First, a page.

Development and Validation of a Tool for Assessing Glucose Impairment in Adolescents
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Development and Validation of a Tool for Assessing Glucose Impairment in Adolescents

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    Childhood obesity is associated with an increased risk for type 2 diabetes. Early identification of adolescents at risk for impaired fasting blood glucose may lead to earlier and more comprehensive evaluation and intervention. Because widespread blood glucose testing of adolescents is not recommended, community-based tools are needed to identify those who could benefit from further testing. One such tool, developed for adults, was the Tool for Assessing Glucose ImpairmenT (TAG-IT). Our objective was to validate whether a similar tool could be useful for community-based screening of glucose impairment risk among adolescents.


    Our study sample consisted of 3,050 adolescents aged 12 to18 years who had participated in the 1999-2008 National Health and Nutrition Examination Survey (NHANES). Half of participants were female and 40% were nonwhite. NHANES measured fasting blood glucose and height, weight, and resting heart rate. We used Pearson correlations and regression analysis to determine key variables for predicting glucose impairment. From these measurements, we created a composite TAG-IT score for adolescents called TAG-IT-A. We then applied the TAG-IT-A model to 1988-1994 NHANES data, using linear regression analysis and receiver operating characteristic analysis to determine how well the TAG-IT-A score predicted a fasting blood glucose at or above 100 mg/dL.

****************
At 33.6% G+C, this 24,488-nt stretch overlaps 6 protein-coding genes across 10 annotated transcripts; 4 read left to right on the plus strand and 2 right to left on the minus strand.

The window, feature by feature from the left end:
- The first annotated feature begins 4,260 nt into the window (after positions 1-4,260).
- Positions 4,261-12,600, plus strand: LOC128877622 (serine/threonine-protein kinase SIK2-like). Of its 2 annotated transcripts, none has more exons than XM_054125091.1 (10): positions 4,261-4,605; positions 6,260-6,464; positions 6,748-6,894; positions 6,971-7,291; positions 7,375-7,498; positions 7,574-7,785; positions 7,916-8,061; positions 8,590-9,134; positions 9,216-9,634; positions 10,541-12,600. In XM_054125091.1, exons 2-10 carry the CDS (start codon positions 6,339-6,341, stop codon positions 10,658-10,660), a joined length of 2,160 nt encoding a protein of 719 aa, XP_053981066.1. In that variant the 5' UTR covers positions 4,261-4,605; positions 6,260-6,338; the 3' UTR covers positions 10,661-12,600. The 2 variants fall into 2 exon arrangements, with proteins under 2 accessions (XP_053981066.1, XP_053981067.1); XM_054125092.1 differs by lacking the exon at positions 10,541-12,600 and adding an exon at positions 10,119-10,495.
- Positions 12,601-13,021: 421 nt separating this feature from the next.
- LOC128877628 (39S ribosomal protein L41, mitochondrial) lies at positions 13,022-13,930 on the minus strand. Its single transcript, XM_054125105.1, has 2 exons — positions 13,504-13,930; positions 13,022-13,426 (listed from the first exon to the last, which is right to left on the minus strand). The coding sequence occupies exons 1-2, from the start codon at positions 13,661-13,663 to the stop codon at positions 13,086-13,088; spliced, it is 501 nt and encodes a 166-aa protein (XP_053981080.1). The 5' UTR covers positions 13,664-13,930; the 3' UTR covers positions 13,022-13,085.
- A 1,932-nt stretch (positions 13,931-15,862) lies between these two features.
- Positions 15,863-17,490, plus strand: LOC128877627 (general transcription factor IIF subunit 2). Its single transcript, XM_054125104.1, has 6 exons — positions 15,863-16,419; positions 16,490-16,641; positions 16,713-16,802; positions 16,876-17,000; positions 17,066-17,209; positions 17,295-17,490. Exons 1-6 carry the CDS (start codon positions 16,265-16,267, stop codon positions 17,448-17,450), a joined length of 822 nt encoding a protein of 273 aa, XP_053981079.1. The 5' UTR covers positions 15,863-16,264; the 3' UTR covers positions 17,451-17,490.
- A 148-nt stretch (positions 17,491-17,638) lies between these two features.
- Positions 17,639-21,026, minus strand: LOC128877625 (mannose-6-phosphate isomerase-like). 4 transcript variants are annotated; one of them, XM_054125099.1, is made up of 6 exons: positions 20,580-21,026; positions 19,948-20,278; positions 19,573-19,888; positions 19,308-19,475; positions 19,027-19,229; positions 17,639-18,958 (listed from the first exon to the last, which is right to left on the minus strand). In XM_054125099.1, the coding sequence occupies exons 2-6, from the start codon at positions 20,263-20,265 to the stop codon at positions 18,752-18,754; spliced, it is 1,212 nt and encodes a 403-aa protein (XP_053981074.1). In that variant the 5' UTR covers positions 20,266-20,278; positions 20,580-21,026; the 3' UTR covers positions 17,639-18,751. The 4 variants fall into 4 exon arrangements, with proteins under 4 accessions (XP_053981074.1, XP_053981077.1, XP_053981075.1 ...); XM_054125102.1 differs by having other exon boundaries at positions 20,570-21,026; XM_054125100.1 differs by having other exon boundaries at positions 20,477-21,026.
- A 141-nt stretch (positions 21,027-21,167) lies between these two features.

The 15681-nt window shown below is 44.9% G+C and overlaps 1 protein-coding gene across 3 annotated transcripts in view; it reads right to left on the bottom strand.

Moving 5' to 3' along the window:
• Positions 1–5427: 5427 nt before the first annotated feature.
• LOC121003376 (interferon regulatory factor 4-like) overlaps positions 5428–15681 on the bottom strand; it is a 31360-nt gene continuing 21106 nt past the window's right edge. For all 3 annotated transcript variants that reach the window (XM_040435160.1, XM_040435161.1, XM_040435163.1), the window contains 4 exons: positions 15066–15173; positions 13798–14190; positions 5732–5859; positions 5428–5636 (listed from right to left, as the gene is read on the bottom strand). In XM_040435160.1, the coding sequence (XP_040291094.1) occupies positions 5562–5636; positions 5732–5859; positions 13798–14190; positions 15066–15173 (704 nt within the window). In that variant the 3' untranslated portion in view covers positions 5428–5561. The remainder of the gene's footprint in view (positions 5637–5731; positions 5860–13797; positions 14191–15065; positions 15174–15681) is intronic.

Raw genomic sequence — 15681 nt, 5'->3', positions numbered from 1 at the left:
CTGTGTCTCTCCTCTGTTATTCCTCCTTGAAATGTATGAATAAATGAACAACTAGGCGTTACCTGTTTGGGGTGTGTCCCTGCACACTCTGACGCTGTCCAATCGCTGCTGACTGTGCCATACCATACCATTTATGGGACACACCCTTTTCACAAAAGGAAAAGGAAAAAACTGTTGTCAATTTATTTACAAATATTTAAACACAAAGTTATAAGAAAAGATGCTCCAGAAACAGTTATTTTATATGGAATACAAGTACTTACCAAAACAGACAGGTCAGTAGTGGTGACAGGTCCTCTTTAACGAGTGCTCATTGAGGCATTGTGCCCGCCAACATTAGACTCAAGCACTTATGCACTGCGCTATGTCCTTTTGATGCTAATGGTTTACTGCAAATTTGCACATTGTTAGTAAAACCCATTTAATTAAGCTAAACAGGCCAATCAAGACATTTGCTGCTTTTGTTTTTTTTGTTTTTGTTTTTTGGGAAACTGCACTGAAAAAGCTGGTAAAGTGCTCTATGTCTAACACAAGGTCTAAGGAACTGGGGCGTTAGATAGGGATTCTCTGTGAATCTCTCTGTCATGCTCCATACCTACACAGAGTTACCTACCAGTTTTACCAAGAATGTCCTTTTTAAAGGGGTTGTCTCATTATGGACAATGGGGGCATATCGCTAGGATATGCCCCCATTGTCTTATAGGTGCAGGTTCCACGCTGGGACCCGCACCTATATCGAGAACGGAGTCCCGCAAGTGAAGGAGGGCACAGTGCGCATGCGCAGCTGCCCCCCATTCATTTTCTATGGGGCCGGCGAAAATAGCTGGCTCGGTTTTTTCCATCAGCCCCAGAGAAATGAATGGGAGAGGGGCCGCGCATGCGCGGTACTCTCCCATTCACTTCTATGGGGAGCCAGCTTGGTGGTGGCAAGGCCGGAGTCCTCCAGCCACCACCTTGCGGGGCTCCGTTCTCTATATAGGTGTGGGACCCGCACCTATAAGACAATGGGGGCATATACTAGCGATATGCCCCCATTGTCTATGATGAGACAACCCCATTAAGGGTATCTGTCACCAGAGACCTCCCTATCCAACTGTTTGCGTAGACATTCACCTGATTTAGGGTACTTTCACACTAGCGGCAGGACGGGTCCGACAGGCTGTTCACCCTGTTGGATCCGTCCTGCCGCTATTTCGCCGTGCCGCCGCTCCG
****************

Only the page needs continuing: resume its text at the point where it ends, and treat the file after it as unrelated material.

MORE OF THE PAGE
We determined that age, sex, body mass index, and resting heart rate were predictors of impaired fasting blood glucose and that TAG-IT-A was a better predictor of impaired fasting blood glucose than body mass index alone (area under the curve, 0.61, P < .001 vs 0.55, P = .10, respectively). A TAG-IT-A score of 3 or higher correctly identified 50% of adolescents with impaired fasting blood glucose, while a score of 5 or higher correctly identified 76% .


    The TAG-IT-A score is a simple screening tool that clinicians and public health professionals could use to easily identify adolescents who may have impaired fasting blood glucose and need a more comprehensive evaluation.

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